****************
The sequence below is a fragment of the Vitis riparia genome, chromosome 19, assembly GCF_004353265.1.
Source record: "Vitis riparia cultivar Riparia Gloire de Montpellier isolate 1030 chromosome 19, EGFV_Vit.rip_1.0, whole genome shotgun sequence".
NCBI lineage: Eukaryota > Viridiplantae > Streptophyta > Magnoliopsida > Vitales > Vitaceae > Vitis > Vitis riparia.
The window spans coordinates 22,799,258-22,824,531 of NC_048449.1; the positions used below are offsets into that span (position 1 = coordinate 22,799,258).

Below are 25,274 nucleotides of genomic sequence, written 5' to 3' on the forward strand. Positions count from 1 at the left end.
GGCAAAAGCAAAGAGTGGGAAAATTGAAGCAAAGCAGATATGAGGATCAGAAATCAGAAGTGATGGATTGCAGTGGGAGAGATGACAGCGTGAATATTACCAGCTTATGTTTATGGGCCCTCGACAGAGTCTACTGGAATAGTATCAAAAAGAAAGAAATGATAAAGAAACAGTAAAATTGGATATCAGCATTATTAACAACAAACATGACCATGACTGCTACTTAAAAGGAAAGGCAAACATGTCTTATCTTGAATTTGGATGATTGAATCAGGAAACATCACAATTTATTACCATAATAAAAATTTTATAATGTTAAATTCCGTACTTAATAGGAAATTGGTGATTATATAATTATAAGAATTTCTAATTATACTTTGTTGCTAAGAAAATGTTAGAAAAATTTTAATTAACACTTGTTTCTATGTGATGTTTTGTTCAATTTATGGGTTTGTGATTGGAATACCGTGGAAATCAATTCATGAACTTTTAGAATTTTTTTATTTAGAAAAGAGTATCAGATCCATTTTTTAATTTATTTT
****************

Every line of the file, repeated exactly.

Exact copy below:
The sequence below is a fragment of the Vitis riparia genome, chromosome 19, assembly GCF_004353265.1.
Source record: "Vitis riparia cultivar Riparia Gloire de Montpellier isolate 1030 chromosome 19, EGFV_Vit.rip_1.0, whole genome shotgun sequence".
NCBI lineage: Eukaryota > Viridiplantae > Streptophyta > Magnoliopsida > Vitales > Vitaceae > Vitis > Vitis riparia.
The window spans coordinates 22,799,258-22,824,531 of NC_048449.1; the positions used below are offsets into that span (position 1 = coordinate 22,799,258).

Below are 25,274 nucleotides of genomic sequence, written 5' to 3' on the forward strand. Positions count from 1 at the left end.
GGCAAAAGCAAAGAGTGGGAAAATTGAAGCAAAGCAGATATGAGGATCAGAAATCAGAAGTGATGGATTGCAGTGGGAGAGATGACAGCGTGAATATTACCAGCTTATGTTTATGGGCCCTCGACAGAGTCTACTGGAATAGTATCAAAAAGAAAGAAATGATAAAGAAACAGTAAAATTGGATATCAGCATTATTAACAACAAACATGACCATGACTGCTACTTAAAAGGAAAGGCAAACATGTCTTATCTTGAATTTGGATGATTGAATCAGGAAACATCACAATTTATTACCATAATAAAAATTTTATAATGTTAAATTCCGTACTTAATAGGAAATTGGTGATTATATAATTATAAGAATTTCTAATTATACTTTGTTGCTAAGAAAATGTTAGAAAAATTTTAATTAACACTTGTTTCTATGTGATGTTTTGTTCAATTTATGGGTTTGTGATTGGAATACCGTGGAAATCAATTCATGAACTTTTAGAATTTTTTTATTTAGAAAAGAGTATCAGATCCATTTTTTAATTTATTTT